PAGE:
As a local son, I always wanted them to name a remote stretch of highway after him, just so some travellers would get the tingles when they come across a sign saying “Now entering the Rod Serling Memorial Highway”…
I’m from the area as well and could never understand why local officials were/are not able to embrace the fact that Binghamton is the Twilight Zone. Even in Iroquois legend, Binghamton, “the place where two rivers meet”, is known to have a strange and powerful energy. Ask any local and you will come across countless personal stories and local lore that confirms this. Rod Serling, son of Binghamton, was able to capture the energy of Binghamton in his series.
What Binghamton did is to chose to blandly bill itself as the “Carousel Capitol” due to the inordinate number of working carousels in its local parks. In a way, this tidbit of history is pretty neat in it’s own right, thank you EJ, but to officially recognize this in favor of the noirish reality that Binghamton is the Twilight Zone is unfortunately just another misstep in the history of this strange and wonderful city. At least they were able to recently refurbish the old art-deco Greyhound station which made in appearance in a Twilight Zone episode, Mirror Image.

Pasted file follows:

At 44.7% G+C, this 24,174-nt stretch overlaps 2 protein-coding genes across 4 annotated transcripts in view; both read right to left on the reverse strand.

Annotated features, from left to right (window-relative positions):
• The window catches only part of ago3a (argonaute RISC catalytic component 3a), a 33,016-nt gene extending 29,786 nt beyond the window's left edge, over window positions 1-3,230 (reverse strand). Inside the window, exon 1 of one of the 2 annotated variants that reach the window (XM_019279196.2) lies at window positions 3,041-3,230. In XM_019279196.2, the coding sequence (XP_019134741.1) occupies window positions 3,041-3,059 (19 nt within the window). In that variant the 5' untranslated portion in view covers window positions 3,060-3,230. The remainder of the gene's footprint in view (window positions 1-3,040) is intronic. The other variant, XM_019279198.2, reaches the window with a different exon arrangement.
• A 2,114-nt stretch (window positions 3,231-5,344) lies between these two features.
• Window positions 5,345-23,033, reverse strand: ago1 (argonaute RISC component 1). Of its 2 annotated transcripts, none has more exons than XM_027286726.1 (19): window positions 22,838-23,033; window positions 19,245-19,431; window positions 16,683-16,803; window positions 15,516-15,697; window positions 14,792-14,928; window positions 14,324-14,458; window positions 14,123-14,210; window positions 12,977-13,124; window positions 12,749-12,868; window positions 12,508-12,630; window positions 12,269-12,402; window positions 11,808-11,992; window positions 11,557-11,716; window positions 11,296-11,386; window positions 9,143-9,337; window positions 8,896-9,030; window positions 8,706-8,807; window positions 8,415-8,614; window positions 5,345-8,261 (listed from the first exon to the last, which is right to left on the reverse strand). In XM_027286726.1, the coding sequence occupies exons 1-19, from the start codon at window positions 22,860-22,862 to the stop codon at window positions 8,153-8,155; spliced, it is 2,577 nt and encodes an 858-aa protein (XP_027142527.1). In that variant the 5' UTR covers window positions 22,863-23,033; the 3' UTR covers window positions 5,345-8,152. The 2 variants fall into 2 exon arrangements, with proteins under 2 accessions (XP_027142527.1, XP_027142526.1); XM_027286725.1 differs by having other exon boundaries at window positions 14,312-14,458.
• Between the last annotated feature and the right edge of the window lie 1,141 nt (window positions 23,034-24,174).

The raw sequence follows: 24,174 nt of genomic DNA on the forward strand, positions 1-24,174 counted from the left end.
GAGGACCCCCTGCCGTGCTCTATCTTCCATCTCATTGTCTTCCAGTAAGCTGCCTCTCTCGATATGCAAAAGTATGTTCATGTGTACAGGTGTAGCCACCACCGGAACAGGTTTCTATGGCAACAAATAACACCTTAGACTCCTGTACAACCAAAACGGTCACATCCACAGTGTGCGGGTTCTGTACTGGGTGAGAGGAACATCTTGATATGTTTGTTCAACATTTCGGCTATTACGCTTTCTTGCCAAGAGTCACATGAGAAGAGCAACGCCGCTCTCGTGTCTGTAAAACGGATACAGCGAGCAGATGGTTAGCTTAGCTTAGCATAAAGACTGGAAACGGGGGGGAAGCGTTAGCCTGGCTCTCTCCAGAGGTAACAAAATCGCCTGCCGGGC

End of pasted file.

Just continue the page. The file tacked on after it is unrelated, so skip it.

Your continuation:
Anyhow, it’s great to see some convergence between the carousels and the twilight zone – kudos to the producers of the documentary.
“That’s the signpost up ahead! Your next stop–Binghamton!”
I’d make the drive just to be able to say that, if only to myself.
My Rabbi used to say that if the world is coming to an end, you want to be in Binghamton cause we’re always 50 years behind the times.
I studied briefly at SUNY Binghamton. I had not known that Serling was from there, so I was surprised to find his statue in a park there.
One more twilight zone like thing : the SUNY campus is shaped like a brain.
When it comes to carousels, much as I like the TZ story, “Something Wicked This Way Comes” is the winner.
Probably still safer than taking a train to Willoughby.
I think I’d rather take the train to Willoughby than be stuck in a push-push-push business.
I guess you’re right. Willoughby was kind of beautiful.
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